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Loaded for Bear in Maine’s North Woods

At the Coalition’s Road to Recovery Conference and Tribute in December 2010, I met Bob Duhadaway, who has been a long-time supporter of the group and is a passionate game hunter. He told me he wanted to take some injured service members on a bear hunt, and asked me to bring along another veteran. My first call was to John Case, who I knew from my time in Iraq. John has a Traumatic Brain Injury (TBI), and suffers from a serious case of PTSD – so bad, in fact, that he had not left Logan County in southern Ohio, where he lives, for six years. Although he was a little hesitant at first about being so far away from home, he ultimately accepted the invitation.Bob, meanwhile, had lined up two Marines from Virginia to join us – Brad Garfield, who was an explosive ordinance disposal technician injured in Iraq while trying to disarm an IED, and James Gill, who was with an infantry unit and lost a leg and an eye during a cordon and search. Emails were exchanged and the date was set for the end of August. Bob was kind enough to donate the hunts and agree to have trophies mounted of any bears we took, while the Coalition was very generous to cover our travel expenses.As the time for the hunt drew closer, excitement was in the air, as well as a bit of apprehension as Hurricane Irene decided to make her debut up the East Coast. Although flying to Maine was never an option – given that we were headed to the tiny town of Stockholm, less than 15 miles from the Canadian border, and planning to transport bear meat on the way back – this storm still complicated our plans. On the day I was to leave my home, we decided that instead of us all meeting in Virginia, I would drive just to Ohio to pick up John and then turn north to avoid the hurricane. James and Brad, meanwhile, would travel a day behind, once the storm has passed.

After three days on the road, I finally arrived in Maine and as soon as everyone was settled in, we discussed where we would be hunting. John and I had decided to hunt with muzzleloaders, while James would be using a bow and Brad, a .308-caliber rifle. For me, the first outing came and went with the only action being a couple of birds and squirrels that played in the trees in front of my blind. James, however, had better luck as he took a shot at a bear just before dark. Upon first light the next day, we hit the woods to search for the presumably wounded bear, but unfortunately the only thing we found was mosquitoes. That evening, however, proved to be great for almost everybody as John, James and Brad all took nice bears. I even had a little more action in front of me – two raccoons that came to play.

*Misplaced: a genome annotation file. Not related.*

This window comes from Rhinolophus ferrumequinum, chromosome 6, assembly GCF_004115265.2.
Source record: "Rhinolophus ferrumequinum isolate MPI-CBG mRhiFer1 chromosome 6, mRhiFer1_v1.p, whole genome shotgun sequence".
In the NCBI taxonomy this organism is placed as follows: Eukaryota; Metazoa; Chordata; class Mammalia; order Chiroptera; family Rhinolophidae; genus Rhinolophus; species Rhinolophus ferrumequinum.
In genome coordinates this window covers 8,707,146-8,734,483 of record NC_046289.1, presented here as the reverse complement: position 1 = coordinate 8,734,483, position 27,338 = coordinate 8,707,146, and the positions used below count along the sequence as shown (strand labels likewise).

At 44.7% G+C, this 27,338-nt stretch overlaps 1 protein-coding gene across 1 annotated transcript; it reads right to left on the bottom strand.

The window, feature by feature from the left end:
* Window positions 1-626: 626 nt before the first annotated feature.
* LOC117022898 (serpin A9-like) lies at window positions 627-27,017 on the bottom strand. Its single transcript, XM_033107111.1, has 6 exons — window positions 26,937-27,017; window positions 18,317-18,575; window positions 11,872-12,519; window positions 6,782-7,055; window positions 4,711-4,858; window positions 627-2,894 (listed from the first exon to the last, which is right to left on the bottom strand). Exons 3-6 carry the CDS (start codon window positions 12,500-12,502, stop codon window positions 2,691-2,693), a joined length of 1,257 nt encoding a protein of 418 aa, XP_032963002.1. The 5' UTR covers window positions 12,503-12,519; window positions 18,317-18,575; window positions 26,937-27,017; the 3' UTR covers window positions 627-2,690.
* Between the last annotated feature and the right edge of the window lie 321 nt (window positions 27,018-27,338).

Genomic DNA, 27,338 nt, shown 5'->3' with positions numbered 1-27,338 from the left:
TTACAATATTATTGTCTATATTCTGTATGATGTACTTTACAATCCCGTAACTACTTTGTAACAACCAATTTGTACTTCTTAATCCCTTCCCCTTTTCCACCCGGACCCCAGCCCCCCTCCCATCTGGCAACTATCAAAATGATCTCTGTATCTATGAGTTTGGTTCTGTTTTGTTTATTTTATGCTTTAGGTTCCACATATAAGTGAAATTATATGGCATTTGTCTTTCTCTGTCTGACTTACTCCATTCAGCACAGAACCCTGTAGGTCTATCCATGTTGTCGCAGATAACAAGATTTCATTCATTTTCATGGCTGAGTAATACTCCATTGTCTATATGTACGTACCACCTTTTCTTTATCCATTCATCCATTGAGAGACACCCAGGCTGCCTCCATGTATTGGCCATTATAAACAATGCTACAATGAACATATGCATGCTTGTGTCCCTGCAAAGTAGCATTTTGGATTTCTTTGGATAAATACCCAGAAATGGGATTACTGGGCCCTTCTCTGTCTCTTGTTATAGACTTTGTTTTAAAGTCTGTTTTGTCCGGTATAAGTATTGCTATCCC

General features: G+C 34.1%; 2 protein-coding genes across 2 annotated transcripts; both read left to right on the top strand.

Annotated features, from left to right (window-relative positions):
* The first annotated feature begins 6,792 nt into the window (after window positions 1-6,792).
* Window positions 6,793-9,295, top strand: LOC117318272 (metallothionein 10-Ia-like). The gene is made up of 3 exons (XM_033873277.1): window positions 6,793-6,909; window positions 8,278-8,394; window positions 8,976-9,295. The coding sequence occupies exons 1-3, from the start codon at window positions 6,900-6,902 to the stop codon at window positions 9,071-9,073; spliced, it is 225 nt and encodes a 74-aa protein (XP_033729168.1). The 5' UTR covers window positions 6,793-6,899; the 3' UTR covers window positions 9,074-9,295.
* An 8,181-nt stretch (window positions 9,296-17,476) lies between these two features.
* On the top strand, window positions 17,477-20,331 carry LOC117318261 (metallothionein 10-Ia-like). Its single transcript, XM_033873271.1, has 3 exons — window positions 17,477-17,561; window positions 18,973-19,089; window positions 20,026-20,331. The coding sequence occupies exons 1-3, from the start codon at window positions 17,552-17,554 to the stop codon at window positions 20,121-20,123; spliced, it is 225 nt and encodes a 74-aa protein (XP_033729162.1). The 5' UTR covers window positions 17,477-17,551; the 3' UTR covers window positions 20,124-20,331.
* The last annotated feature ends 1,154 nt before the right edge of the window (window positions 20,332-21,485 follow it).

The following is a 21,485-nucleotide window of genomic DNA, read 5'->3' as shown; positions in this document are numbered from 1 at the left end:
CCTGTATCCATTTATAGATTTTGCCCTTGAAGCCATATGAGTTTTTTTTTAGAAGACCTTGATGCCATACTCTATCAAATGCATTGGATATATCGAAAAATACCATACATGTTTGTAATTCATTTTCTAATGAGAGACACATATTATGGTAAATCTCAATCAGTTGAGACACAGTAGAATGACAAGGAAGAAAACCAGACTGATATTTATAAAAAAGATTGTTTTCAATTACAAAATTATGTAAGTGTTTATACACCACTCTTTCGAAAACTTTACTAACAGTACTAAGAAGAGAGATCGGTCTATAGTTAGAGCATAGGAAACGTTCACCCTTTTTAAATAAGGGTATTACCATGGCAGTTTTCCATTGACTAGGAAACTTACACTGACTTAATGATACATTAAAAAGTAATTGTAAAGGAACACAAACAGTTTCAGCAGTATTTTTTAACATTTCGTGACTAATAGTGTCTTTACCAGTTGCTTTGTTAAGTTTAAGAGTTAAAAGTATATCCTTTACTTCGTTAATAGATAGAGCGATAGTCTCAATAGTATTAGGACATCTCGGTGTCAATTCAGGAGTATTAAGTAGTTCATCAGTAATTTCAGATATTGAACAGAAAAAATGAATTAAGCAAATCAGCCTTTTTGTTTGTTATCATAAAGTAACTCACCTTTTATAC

We spent the early part of our third day fishing off the docks in front of our cabin until I had to head for the woods. Gary Sweeney, our head guide, decided to move me to another blind, but by the end of the day, I was wishing I was back in my original one where I could at least watch the raccoons. Finally my luck turned on our fourth day. John accompanied me to the blind, thinking he would videotape the hunt for me on my camera, and that maybe a little extra “mojo” wouldn’t hurt either. Gary dropped us off around 3 p.m. and by 3:40 we had a bear at the bait. As I took aim, John prepared the camera and said, “Just tell me when you are going to shoot,” to which my only response was “Now.” I fired my .50-caliber muzzleloader and the beast dropped in its tracks. After some high-fiving, we called Gary to pick us up and head back to watch the video. Only during the return ride to camp did John tell me from the rear seat of Gary’s pick-up, “Man, I’m sorry I didn’t get the button pushed to record the shot.” Naturally, the rest of the night was spent with everybody playfully picking on him.

(Editor’s Note: The Coalition to Salute America’s Heroes recently helped sponsor several wounded veterans who went on a bear-hunting trip in Maine. The following is an account of the expedition written by Tony Covell, one of the CSAH’s national spokesmen, who lives near Traverse City, MI.)

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